Texas is a community property state. Community property refers to property which spouses acquire during the period of their marriage. You need to protect your property in case you and your spouse divorce. Texas law does not require a 50-50 division of property; rather, the courts approach the division of your property according to what the court considers to be “just and right.” The purpose of a premarital or prenuptial agreement is to prevent the creation of community property so that the court does not take away what belongs to you. The prenuptial agreement permits parties to enter into a contract in which they determine which property remains separate and which property becomes community. A court cannot give your separate property to your spouse. You can use a premarital agreement to address any property issue that might arise during divorce except for child support.
The Uniform Premarital Act (Texas Family Code Chapter 4) mandates that prenuptial agreement be written. Each party must sign the agreement, and the parties can enforce the contract without consideration. The agreements becomes effective upon marriage, and the parties have the right to amend the agreement at any time.
Premarital agreements are not enforceable if:
- The agreement was not signed voluntarily;
- The agreement was unconscionable at the time of execution;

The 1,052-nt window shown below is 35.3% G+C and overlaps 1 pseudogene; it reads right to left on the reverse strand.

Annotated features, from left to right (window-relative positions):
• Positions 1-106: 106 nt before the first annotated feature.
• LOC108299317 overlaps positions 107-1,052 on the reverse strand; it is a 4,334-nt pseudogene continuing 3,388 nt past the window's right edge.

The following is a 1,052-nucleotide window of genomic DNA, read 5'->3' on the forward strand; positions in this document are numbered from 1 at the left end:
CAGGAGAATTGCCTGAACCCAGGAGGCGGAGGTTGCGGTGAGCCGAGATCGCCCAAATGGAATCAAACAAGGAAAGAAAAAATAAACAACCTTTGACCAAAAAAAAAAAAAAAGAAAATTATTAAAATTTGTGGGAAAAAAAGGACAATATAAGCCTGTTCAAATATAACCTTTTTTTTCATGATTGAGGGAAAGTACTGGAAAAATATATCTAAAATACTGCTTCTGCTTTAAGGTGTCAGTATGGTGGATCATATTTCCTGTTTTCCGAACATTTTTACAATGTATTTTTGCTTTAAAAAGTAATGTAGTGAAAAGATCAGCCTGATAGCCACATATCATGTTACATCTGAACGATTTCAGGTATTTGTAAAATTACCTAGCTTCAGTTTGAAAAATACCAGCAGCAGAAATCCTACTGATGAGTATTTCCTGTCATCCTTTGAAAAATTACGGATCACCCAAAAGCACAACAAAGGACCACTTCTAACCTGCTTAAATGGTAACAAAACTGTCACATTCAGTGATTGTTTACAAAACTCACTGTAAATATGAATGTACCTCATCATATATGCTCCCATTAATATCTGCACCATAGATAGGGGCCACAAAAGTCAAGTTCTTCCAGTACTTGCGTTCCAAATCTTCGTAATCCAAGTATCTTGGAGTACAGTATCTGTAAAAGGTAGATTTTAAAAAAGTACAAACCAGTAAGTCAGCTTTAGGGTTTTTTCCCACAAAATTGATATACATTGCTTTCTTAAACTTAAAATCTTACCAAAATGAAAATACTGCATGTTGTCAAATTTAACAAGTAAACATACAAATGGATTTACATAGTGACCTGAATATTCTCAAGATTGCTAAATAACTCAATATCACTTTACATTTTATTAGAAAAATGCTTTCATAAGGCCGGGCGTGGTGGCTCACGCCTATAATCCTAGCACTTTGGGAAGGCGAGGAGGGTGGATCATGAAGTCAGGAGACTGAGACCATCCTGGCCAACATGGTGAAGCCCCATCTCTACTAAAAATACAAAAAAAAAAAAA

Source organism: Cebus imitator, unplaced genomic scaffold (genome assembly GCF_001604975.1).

- Prior to signing the agreement, a party was not provided a fair and reasonable disclosure of the property or financial obligations of the other party; did not voluntarily and expressly waive, in writing, any right to disclosure of the property or financial obligations of the other party; and did not have our could not have had adequate knowledge of the property or financial obligations of the other party.
Spouses may separate their community property after marriage. The agreement is called a partition and exchange agreement or post-nuptial agreement. The agreement can separate current community property or property which the parties may acquire. The parties must sign the agreement voluntarily, and the agreement must not be unconscionable. As with a prenuptial agreement, the agreement parties must provide reasonable and fair disclosure of the properties or voluntarily waive, in writing, the right to disclosure. The waiving party must not have had adequate knowledge of the property or the financial obligations of the other party. Pre-existing creditors are not subject to these agreements. You can also convert separate property to community property.